Transform Your Business with Powerful Self-Talk [Roy Redd]

Episode #214 the Wingnut Social Podcast

After a seminar that changed his life, Roy Redd started a small CPR business that he grew to six-figures over the next year. So he wrote his first book, “The Success Magnet.” During the launch of that book, he got a DM from Casey Trujeque, who asked if his methods worked for athletes. So Casey flew him out to Portland Oregon to work with an athlete. He was able to turn that athlete around with his methods. How? How did changing his self-talk change his game? Learn more in this episode of Wingnut Social!

What You’ll Hear On This Episode of Wingnut Social

  • [3:01] Mini news sesh: TikTok
  • [5:23] All about Roy Redd
  • [11:00] What self-talk is present?
  • [14:47] How to recognize your bounds
  • [19:37] What to say to yourself instead
  • [21:35] Use self-talk to become better
  • [24:00] Roy’s strategy to stop negative self-talk
  • [29:01] The What Up Wingnut Round!

Connect with Roy Redd

Resources & People Mentioned

How to turn things around

Roy asks, “What are you saying to yourself about yourself? In a year from now, what has to happen in your career and your life for you to be happy with your progress?” That is what he calls an instant clarity question. Why? Because with clarity comes certainty. Uncertainty is what causes us to have anxiety or negative self-talk.

Roy realized this athlete had a “functional bound.” You’re bound by social ideas, trauma, or what you’ve been told you can and cannot do. He was getting nervous at the end of his games. So they did an experiment and realized that he had a traumatic experience at six at the end of a game when his Dad put his hands on him.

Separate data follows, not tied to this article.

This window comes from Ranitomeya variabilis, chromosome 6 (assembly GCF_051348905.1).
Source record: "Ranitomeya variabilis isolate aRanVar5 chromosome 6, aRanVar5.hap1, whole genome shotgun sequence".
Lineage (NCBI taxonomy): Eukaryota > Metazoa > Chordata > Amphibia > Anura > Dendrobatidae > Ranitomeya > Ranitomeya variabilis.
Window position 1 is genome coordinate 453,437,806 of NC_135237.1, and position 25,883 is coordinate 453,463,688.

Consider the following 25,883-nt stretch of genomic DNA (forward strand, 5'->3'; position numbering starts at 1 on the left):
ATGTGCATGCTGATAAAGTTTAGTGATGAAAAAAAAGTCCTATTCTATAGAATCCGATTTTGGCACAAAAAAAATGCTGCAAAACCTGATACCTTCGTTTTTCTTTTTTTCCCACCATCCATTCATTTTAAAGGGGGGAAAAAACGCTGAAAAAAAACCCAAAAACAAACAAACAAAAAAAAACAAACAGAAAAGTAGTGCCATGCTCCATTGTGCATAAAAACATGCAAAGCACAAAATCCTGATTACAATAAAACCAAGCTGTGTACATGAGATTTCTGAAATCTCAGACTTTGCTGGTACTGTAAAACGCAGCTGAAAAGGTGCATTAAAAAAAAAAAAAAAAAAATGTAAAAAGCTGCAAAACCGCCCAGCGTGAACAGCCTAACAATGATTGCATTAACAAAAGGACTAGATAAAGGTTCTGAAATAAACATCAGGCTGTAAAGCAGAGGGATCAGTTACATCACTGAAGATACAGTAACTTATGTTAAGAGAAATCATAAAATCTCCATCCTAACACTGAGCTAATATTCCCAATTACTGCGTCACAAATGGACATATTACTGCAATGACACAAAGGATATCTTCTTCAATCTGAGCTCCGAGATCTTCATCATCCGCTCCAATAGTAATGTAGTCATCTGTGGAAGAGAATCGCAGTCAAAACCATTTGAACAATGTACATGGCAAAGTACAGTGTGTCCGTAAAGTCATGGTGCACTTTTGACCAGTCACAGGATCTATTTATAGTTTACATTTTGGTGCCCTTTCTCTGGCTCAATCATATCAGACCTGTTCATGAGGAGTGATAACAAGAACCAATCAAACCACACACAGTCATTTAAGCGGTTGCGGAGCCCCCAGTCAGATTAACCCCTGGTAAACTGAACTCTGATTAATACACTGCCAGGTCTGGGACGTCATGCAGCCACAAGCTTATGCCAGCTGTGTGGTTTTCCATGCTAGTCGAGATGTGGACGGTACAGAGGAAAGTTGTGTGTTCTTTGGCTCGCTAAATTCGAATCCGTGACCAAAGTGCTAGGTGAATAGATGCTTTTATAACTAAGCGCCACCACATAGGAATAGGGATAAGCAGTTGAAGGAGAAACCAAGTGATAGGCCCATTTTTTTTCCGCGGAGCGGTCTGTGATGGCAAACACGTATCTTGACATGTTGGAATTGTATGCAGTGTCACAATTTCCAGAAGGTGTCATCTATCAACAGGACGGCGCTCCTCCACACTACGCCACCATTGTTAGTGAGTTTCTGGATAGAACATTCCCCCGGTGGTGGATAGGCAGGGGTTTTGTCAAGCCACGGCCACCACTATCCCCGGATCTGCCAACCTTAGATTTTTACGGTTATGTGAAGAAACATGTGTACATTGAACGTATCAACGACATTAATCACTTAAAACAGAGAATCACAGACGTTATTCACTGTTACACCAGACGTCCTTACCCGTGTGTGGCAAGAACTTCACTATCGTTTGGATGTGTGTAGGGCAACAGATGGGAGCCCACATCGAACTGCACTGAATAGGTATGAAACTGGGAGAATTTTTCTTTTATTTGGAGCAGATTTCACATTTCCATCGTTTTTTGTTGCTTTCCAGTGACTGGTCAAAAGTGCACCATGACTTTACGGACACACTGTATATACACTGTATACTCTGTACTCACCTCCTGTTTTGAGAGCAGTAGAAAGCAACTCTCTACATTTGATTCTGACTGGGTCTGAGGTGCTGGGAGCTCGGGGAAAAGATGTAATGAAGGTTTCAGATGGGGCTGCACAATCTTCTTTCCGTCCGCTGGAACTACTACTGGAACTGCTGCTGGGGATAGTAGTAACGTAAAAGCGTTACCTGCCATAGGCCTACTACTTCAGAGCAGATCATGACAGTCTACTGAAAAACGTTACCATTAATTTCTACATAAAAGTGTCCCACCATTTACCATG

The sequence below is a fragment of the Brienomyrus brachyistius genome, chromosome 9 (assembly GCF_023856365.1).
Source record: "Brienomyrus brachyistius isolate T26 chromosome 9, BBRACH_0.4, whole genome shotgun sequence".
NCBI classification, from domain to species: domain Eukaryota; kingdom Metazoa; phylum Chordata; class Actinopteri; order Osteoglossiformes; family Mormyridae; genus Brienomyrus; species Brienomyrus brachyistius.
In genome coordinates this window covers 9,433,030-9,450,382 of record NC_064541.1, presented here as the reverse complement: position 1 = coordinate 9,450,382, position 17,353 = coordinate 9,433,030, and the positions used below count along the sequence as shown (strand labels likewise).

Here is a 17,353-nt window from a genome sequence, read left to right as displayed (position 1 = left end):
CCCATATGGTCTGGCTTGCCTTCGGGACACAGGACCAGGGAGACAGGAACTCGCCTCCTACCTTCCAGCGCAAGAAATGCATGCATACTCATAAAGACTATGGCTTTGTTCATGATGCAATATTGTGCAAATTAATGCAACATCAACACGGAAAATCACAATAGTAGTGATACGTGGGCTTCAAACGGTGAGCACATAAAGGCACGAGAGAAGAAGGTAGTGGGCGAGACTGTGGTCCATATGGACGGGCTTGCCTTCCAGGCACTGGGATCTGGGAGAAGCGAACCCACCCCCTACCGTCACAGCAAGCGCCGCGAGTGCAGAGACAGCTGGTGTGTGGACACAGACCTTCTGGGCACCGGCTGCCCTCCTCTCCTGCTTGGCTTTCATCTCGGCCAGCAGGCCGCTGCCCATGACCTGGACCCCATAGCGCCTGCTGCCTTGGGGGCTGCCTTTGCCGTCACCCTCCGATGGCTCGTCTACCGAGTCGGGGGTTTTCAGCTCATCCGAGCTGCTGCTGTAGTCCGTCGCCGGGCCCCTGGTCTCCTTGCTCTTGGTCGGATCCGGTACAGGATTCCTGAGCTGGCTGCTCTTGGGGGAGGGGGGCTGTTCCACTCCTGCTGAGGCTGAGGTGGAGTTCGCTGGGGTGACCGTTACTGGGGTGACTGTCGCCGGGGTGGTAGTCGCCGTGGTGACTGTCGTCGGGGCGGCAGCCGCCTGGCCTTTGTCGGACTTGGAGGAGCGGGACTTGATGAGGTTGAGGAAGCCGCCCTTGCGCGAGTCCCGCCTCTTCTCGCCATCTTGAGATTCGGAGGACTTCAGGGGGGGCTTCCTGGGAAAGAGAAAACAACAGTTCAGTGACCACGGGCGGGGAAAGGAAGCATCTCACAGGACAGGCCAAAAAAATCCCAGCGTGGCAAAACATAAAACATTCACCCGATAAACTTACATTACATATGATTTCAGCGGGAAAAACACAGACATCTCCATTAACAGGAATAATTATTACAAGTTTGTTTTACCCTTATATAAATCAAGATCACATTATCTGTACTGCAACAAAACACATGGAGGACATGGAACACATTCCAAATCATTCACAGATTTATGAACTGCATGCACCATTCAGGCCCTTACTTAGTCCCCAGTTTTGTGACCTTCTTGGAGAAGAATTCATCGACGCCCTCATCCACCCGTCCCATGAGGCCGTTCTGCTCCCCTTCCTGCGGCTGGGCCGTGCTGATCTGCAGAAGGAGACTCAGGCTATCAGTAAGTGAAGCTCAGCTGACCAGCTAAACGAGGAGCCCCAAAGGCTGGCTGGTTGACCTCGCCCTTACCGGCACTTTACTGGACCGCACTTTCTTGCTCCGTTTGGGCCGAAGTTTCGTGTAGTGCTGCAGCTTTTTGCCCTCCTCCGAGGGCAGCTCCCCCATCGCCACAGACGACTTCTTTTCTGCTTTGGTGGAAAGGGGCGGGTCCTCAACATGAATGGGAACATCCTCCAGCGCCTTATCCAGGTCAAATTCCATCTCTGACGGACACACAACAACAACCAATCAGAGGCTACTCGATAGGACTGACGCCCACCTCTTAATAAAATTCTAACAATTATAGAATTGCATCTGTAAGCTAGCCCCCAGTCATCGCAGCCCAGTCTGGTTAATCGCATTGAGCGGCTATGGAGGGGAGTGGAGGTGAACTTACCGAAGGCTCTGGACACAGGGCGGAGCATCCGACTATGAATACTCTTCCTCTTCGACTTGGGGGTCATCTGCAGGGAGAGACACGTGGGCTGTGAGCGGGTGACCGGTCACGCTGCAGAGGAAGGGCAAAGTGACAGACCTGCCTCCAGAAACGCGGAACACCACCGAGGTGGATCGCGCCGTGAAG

Now every time he’s in that situation, his brain goes into fight or flight mode. His self-talk was “I’m not confident because I feel this way.” So they reframed and reclaimed the situation. He learned to anchor to the present. They pulled this unconscious memory into his conscious mind where he can control it. You can do that too.

How to recognize your bounds

We have millions of past experiences. Roy notes that you can’t expect someone to pull and delete all of them. But you can get to a space where you can get comfortable being uncomfortable. You will end up in a space where you will deal with negative self-talk, either conscious, unconscious, or subconscious.

We attach “I” to experiences and it becomes embodied in your identity. Being hungry is an experience you have, but when people are hungry they say “I am hungry.” When they’re upset, they say “I am depressed.” But you are not those things, they are states that you’re in. But by saying “I am” you are locking yourself into those states.

Instead of saying, “I am depressed” you can say that “I am experiencing depression.” Depression isn’t physical, measurable, or tangible—but it is something that you can experience. It’s a sensation. You’re locking emotions into your body. You feel depressed, but you’re having a sensation in your chest. It’s an anchor for an experience that you have to move away from. 

How to use self-talk to become better

When Roy dove into neuroscience and the mind, he learned that it all boils down to self-talk. It’s not what happens to you in life that matters—it’s how you interpret it. Once you can identify the self-talk you’re having, you want to stop it or slow it down. How? 

Root yourself in the moment with things you love and things that get you in a flow state. What are you curious about? Passionate about? Is it connected to your purpose? Those three things lead you into a flow state when you’re in a zone. You lose all sense of time or self-awareness and you’re just in the moment. That’s when you take performance to the next level. Once you’re there, you can master and dial in on the things you’re trying to become better at. 

Want to learn how to stop your negative self-talk in its tracks? Listen to the whole episode for Roy’s strategy!

Connect With Darla & Wingnut Social


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